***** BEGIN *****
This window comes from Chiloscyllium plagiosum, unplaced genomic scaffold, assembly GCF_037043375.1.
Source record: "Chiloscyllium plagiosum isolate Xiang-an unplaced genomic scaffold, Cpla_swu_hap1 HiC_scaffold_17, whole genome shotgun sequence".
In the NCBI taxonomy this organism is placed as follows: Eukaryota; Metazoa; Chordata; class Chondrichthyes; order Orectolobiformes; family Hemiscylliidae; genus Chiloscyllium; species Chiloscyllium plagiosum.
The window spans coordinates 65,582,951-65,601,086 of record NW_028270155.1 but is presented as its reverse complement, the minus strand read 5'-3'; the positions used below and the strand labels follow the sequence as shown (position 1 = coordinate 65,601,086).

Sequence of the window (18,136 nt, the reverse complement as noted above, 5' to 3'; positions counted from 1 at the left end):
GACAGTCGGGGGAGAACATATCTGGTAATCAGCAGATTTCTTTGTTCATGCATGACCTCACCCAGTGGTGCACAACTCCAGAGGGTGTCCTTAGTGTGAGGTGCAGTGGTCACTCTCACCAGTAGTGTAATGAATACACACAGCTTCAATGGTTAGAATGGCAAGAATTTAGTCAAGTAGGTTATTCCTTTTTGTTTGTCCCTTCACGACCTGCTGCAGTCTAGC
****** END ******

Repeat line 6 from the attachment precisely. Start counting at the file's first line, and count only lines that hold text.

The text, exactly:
GACAGTCGGGGGAGAACATATCTGGTAATCAGCAGATTTCTTTGTTCATGCATGACCTCACCCAGTGGTGCACAACTCCAGAGGGTGTCCTTAGTGTGAGGTGCAGTGGTCACTCTCACCAGTAGTGTAATGAATACACACAGCTTCAATGGTTAGAATGGCAAGAATTTAGTCAAGTAGGTTATTCCTTTTTGTTTGTCCCTTCACGACCTGCTGCAGTCTAGC